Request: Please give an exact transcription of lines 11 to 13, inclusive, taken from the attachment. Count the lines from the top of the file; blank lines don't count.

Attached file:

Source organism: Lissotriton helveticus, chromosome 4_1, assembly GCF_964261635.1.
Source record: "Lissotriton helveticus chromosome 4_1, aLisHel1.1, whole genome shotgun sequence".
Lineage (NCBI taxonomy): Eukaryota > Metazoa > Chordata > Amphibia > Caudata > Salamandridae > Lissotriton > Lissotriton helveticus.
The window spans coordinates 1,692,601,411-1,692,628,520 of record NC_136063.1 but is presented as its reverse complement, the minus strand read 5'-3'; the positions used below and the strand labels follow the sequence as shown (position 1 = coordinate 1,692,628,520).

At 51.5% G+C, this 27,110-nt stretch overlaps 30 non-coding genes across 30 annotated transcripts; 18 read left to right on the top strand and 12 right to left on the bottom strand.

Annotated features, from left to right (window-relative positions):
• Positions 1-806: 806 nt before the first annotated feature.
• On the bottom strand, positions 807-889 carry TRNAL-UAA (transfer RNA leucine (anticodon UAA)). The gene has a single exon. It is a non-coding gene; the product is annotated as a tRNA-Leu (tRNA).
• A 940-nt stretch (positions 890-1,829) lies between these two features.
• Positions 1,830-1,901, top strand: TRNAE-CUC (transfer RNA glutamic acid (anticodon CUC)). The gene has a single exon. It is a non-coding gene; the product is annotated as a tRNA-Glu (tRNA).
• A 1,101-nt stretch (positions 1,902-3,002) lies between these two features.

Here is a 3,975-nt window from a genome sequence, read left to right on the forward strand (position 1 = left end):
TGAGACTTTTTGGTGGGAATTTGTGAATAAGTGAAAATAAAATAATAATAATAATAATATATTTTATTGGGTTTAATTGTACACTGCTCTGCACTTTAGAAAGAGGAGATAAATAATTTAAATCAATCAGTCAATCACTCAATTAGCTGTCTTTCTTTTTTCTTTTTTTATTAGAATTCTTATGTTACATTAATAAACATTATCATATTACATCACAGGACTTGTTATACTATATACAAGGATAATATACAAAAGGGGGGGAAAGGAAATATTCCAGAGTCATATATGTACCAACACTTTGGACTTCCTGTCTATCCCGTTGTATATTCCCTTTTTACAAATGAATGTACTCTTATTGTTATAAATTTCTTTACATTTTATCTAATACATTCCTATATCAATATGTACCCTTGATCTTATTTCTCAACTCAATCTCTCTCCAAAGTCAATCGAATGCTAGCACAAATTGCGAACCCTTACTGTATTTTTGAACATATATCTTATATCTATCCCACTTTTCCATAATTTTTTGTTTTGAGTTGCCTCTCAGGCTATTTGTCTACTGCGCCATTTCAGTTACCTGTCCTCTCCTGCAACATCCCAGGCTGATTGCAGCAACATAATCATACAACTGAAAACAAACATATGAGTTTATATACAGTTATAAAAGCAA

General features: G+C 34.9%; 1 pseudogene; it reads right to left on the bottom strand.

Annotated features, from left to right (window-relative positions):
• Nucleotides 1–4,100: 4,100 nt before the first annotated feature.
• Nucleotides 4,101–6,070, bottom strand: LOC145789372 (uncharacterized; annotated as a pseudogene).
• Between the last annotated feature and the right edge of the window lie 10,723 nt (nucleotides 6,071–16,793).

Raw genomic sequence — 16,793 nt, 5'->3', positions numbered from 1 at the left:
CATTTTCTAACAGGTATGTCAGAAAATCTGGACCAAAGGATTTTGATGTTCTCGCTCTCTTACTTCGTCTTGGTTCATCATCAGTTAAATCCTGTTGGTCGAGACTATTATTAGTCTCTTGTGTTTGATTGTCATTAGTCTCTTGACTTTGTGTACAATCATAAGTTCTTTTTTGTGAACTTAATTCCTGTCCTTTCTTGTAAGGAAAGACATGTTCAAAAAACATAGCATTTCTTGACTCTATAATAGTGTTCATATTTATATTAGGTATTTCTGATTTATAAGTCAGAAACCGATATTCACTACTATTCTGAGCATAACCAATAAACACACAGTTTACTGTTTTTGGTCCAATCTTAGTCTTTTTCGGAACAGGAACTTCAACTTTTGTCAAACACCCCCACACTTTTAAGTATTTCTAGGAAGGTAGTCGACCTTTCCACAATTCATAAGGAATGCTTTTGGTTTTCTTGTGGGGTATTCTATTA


• A 1,101-nt stretch (positions 1,902-3,002) lies between these two features.

Here is a 3,975-nt window from a genome sequence, read left to right on the forward strand (position 1 = left end):
TGAGACTTTTTGGTGGGAATTTGTGAATAAGTGAAAATAAAATAATAATAATAATAATATATTTTATTGGGTTTAATTGTACACTGCTCTGCACTTTAGAAAGAGGAGATAAATAATTTAAATCAATCAGTCAATCACTCAATTAGCTGTCTTTCTTTTTTCTTTTTTTATTAGAATTCTTATGTTACATTAATAAACATTATCATATTACATCACAGGACTTGTTATACTATATACAAGGATAATATACAAAAGGGGGGGAAAGGAAATATTCCAGAGTCATATATGTACCAACACTTTGGACTTCCTGTCTATCCCGTTGTATATTCCCTTTTTACAAATGAATGTACTCTTATTGTTATAAATTTCTTTACATTTTATCTAATACATTCCTATATCAATATGTACCCTTGATCTTATTTCTCAACTCAATCTCTCTCCAAAGTCAATCGAATGCTAGCACAAATTGCGAACCCTTACTGTATTTTTGAACATATATCTTATATCTATCCCACTTTTCCATAATTTTTTGTTTTGAGTTGCCTCTCAGGCTATTTGTCTACTGCGCCATTTCAGTTACCTGTCCTCTCCTGCAACATCCCAGGCTGATTGCAGCAACATAATCATACAACTGAAAACAAACATATGAGTTTATATACAGTTATAAAAGCAA